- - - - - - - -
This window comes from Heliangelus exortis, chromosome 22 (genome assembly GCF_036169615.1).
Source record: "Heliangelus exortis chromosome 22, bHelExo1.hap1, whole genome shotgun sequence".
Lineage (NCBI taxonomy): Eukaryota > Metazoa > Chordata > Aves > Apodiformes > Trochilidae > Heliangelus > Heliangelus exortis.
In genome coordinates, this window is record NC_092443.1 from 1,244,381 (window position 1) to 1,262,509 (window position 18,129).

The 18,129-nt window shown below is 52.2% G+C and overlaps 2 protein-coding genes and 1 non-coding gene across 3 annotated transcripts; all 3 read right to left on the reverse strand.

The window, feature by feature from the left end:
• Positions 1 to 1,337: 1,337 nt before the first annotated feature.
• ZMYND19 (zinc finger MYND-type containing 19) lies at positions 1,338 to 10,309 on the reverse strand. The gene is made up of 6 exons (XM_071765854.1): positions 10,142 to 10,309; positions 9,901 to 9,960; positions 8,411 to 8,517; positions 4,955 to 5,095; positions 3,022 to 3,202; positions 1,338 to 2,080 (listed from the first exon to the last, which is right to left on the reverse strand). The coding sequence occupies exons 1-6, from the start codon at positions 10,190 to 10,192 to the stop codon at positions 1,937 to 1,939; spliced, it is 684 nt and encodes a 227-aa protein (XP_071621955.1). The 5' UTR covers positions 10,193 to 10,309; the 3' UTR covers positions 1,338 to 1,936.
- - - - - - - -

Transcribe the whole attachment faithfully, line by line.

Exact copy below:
This window comes from Heliangelus exortis, chromosome 22 (genome assembly GCF_036169615.1).
Source record: "Heliangelus exortis chromosome 22, bHelExo1.hap1, whole genome shotgun sequence".
Lineage (NCBI taxonomy): Eukaryota > Metazoa > Chordata > Aves > Apodiformes > Trochilidae > Heliangelus > Heliangelus exortis.
In genome coordinates, this window is record NC_092443.1 from 1,244,381 (window position 1) to 1,262,509 (window position 18,129).

The 18,129-nt window shown below is 52.2% G+C and overlaps 2 protein-coding genes and 1 non-coding gene across 3 annotated transcripts; all 3 read right to left on the reverse strand.

The window, feature by feature from the left end:
• Positions 1 to 1,337: 1,337 nt before the first annotated feature.
• ZMYND19 (zinc finger MYND-type containing 19) lies at positions 1,338 to 10,309 on the reverse strand. The gene is made up of 6 exons (XM_071765854.1): positions 10,142 to 10,309; positions 9,901 to 9,960; positions 8,411 to 8,517; positions 4,955 to 5,095; positions 3,022 to 3,202; positions 1,338 to 2,080 (listed from the first exon to the last, which is right to left on the reverse strand). The coding sequence occupies exons 1-6, from the start codon at positions 10,190 to 10,192 to the stop codon at positions 1,937 to 1,939; spliced, it is 684 nt and encodes a 227-aa protein (XP_071621955.1). The 5' UTR covers positions 10,193 to 10,309; the 3' UTR covers positions 1,338 to 1,936.